Just two days after a story on Motherboard went viral, developers of the “DeepNude” AI-powered software that enables users to virtually disrobe images of women have announced they are shutting down the website and the free and premium versions of the app they launched in March.
“The world is not yet ready for DeepNude,” tweeted the team, saying they “greatly underestimated the request(s)” that flooded the project website after mainstream media picked up the story: “if 500,000 people use it, the probability that people will misuse it is too high.”
So how does this app work? Users could input images of people wearing clothes and the system would swap the clothes for naked flesh, including breasts and a vulva. Whether the image was of a women or a man, it got the same body parts. The downloadable DeepNude desktop app runs on Windows 10 and Linux and works with both CPU and GPU. The free version added a large watermark, while the US$50 version put a smaller “Fake” stamp in the corner of its generated images.
“DeepFake“ is a broad term denoting any image synthesis technique based on machine learning — more specifically, a generative adversarial network (GAN). DeepFakes first caught public attention two years ago when a Reddit user leveraged the technique to produce highly convincing video clips that swapped celebrities’ faces with those of porn stars in the act.
The core technique used in DeepNude is pix2pix, a GAN variant first proposed in 2017 by Berkeley AI Research Lab as a general-purpose solution for image-to-image translation, Motherboard reported. Pix2pix not only uses a conditional GAN to learn the mapping from input image to output image, but also learn a loss function to train this mapping.
Pix2pix has spawned a wide range of downstream applications, such as photo generation, image colorization, and video translation. In the 2018 paperSeamless Nudity Censorship: An Image-to-Image Translation Approach based on Adversarial Training, a group of researchers from Brazil used CycleGAN, an improved GAN algorithm on top of the pix2pix architecture, to mask sensitive regions in semi-nude images — generating virtual bikinis on specific body parts — while preserving image semantics. DeepNude basically did something like that, but the other way round.
GAN-based image generation techniques are still in a research stage. In a recent DeepMind paper, researchers identify a number of problems plaguing GAN, including mode collapse issues (the generator produces limited varieties of samples) and lack of diversity (generated samples do not fully capture the diversity of the true data distribution). The quality of GAN-generated images can also be diminished if the data distribution of target images is very different from training data.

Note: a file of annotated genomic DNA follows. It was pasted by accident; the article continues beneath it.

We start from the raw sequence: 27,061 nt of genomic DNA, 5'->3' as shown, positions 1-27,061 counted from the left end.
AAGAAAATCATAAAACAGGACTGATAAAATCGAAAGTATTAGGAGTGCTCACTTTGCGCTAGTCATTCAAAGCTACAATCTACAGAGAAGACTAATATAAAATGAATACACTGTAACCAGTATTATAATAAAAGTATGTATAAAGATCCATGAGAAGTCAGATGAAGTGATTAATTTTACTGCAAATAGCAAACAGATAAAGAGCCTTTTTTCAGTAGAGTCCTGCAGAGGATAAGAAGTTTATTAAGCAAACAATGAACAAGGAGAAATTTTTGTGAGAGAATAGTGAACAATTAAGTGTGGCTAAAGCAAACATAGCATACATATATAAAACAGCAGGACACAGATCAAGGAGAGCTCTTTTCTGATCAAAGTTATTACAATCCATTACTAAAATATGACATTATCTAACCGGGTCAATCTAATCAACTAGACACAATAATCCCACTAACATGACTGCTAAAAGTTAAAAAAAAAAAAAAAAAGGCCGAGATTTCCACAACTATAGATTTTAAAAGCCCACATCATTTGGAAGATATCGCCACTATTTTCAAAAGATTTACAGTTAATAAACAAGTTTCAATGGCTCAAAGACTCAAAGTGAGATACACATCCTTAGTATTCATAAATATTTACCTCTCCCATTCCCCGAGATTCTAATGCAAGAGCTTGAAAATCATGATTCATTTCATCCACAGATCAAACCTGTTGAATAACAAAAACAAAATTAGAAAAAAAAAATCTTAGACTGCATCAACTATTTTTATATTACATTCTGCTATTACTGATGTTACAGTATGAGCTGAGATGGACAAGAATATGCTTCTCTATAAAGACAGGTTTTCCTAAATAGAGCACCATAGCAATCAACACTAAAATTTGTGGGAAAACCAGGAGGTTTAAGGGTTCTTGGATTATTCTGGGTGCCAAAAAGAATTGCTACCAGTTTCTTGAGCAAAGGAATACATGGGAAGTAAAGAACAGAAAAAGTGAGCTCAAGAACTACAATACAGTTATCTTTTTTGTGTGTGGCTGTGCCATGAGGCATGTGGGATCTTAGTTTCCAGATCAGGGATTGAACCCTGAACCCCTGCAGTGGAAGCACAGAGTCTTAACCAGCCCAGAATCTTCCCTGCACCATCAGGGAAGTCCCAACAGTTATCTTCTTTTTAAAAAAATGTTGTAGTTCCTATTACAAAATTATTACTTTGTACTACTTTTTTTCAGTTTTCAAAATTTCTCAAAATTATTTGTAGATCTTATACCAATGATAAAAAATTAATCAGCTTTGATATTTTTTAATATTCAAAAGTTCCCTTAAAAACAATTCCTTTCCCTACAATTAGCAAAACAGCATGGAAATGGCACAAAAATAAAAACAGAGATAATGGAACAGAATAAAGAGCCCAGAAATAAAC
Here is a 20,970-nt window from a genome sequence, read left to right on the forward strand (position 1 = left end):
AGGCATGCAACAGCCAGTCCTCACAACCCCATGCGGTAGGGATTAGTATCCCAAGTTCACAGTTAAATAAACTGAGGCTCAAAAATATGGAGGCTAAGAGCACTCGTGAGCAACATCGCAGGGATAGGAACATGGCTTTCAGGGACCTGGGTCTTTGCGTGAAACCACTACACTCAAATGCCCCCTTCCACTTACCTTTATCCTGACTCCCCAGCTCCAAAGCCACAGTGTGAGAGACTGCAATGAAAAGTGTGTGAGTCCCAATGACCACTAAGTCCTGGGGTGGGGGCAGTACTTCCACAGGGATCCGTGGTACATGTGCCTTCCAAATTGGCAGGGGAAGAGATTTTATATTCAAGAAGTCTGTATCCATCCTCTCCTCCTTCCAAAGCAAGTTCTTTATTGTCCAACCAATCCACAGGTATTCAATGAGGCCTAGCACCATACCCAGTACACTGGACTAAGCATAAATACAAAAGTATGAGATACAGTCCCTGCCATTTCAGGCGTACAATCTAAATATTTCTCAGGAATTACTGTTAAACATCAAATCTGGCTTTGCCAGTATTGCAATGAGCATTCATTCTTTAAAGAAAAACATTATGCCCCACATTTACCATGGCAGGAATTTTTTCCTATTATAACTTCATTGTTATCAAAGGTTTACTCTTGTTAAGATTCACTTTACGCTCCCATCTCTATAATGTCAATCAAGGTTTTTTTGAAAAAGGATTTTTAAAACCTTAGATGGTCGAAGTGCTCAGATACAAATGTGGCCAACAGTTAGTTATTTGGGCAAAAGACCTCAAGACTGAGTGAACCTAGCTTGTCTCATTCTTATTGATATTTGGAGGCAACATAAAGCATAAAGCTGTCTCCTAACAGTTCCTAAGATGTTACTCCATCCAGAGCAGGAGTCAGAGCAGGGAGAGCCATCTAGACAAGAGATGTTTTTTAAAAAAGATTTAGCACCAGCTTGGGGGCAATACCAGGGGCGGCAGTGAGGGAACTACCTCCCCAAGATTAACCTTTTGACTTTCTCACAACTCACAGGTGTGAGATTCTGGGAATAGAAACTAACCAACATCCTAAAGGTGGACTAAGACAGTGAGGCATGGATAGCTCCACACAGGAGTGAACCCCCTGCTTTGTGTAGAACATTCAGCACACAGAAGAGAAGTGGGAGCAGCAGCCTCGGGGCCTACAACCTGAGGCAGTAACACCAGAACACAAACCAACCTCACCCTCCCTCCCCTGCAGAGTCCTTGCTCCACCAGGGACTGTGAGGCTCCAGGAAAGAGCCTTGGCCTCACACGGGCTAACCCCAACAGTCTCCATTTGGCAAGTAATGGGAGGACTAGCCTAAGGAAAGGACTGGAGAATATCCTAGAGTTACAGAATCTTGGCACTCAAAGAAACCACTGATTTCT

AI-powered techniques can also add realistically synchronized speech to the generated videos. Earlier this month, the US Congress organized a House Intelligence Committee hearing to investigate the national security risks of DeepFake technology, particularly with regard to fake news and election campaigns. The committee concluded that DeepFakes can cause profound economic, social and psychological damages and undermine the public’s ability to discern real from fake.
It’s been said that technology is a magnifier, it changes while humans remain the same. In June 1969, American inventor Harold N Braunhut patented his “X-Ray Specs” — an “optical means for simulating an X-ray image.” The novelty glasses were advertised in comic books, with a gawking man seemingly viewing a woman’s silhouette through her gown. The spectacles’ appearance uncannily matches those sported by the DeepNude Twitter account’s avatar.
If the DeepNude creators intended their product as some sort of modern tribute to the ’60s novelty item, someone forgot to tell them that the world has changed over the last 50 years.
Author: Tony Peng & Yuqing Li | Editor: Michael Sarazen